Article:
On Monday, March 26, 2018, the United States Supreme Court heard oral argument in an appeal that presents the question whether American Pipe tolling—which provides that the pendency of a class action generally tolls the statute of limitations for claims of individual members of the putative class—applies not just to subsequent individual actions but also to subsequent class actions. Transcript, China Agritech, Inc. v. Resh, No. 17-432 (U.S. argued Mar. 26, 2018). Plaintiffs, alleged owners of shares in China Agritech, filed a putative securities fraud class action following the filing of two other similar class actions for which class certification had been denied. There was no dispute that the claims of the individual named plaintiffs were timely under the tolling rule of American Pipe & Construction Co. v. Utah, 414 U.S. 538 (1974). The district court, however, dismissed the class claims as time-barred, only to be later reversed by the Ninth Circuit. The Circuit Courts of Appeals have reached varying conclusions regarding whether, or the circumstances in which, the filing of a putative but ultimately not certified class action will operate to toll subsequently-asserted class claims, thereby allowing for the seriatim filing of otherwise time-barred class actions in the hope that a class may eventually be certified. The China Agritech case provides an opportunity for the Supreme Court to resolve the conflict.
The questioning from the Justices highlighted some of the competing policy and other concerns at issue. It appeared to be an accepted premise that the underlying rationale for the tolling rule of American Pipe included avoiding the need for absent class members to file a multiplicity of individual actions to avoid having their claims be barred under the statute of limitations, so long as they acted diligently (in other words, within the statute of limitations, as tolled during the pendency of the class action) after denial of class certification to assert their individual claims. A key dispute centered on whether it furthered the objectives of American Pipe to allow absent class members who continued to “sleep” on their rights after the initial denial of class certification—by failing to file an individual action—to nevertheless benefit from American Pipe tolling by having their claims asserted on their behalf in a subsequent class action. For example, Justice Gorsuch wondered whether it was appropriate to “stack [class action cases] forever [when assessing the statute of limitations], so that try, try again, and the statute of limitations never really has any force in these cases” and what the Court should “do about the congressional judgment that there should be a statute of limitations.” On the other hand, questions were raised suggesting that, especially in cases in which certification was denied for reasons unrelated to the merits of maintaining the case as a class action (e.g., an atypical or inadequate class representative), it would contravene the efficiency and fairness objectives of American Pipe to require absent class members to file individual actions to pursue their claims. Thus, Justice Sotomayor repeatedly challenged counsel for the petitioner as to why the Court should adopt a rule that would encourage the filing of a multitude of individual claims when a class action could be used as an efficient litigation tool. Relatedly, Justice Gorsuch inquired whether it would be appropriate to give an individual plaintiff who timely filed suit after a denial of class certification the benefit of equitable tolling, yet deny him or her the ability to invoke Rule 23.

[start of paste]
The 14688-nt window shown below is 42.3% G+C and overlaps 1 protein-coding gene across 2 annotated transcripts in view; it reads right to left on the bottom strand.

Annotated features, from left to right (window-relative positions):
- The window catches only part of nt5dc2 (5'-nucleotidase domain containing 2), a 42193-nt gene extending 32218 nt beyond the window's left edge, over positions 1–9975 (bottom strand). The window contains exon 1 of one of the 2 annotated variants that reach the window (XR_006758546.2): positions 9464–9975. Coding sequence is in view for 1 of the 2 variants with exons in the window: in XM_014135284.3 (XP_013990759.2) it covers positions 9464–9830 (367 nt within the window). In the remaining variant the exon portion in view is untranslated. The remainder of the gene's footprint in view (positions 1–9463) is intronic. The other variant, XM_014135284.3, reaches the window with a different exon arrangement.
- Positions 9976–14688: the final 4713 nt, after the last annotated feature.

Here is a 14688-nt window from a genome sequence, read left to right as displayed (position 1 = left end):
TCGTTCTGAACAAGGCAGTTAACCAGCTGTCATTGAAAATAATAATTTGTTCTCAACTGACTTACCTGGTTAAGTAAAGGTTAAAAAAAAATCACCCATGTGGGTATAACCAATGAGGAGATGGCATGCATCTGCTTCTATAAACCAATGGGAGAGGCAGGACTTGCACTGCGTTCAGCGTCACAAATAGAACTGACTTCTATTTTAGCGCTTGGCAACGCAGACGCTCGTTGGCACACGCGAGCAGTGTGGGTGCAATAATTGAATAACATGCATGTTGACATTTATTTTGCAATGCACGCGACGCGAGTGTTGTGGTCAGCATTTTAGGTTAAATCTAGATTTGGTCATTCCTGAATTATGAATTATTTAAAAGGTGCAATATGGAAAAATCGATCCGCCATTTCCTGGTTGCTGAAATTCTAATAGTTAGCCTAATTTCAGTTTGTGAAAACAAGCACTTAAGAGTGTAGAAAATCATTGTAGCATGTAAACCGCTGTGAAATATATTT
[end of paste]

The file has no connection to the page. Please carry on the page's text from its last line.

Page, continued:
It is always difficult to discern how the Court might rule based on questioning during oral argument. However, a general impression from the transcript is that neither insisting that only individual actions are tolled nor concluding that class action rights are always tolled is likely to satisfy a broad swath of the Court. The Court should have some flexibility given that American Pipe is a judge-made rule emanating not from statute but rather the Federal Rules of Civil Procedure. One can also question how consequential this issue ultimately will be given the Supreme Court’s 2017 ruling in the ANZ case that no plaintiff—whether individually or on behalf of a class—benefits from American Pipe tolling once the Securities Act’s three-year statute of repose has expired.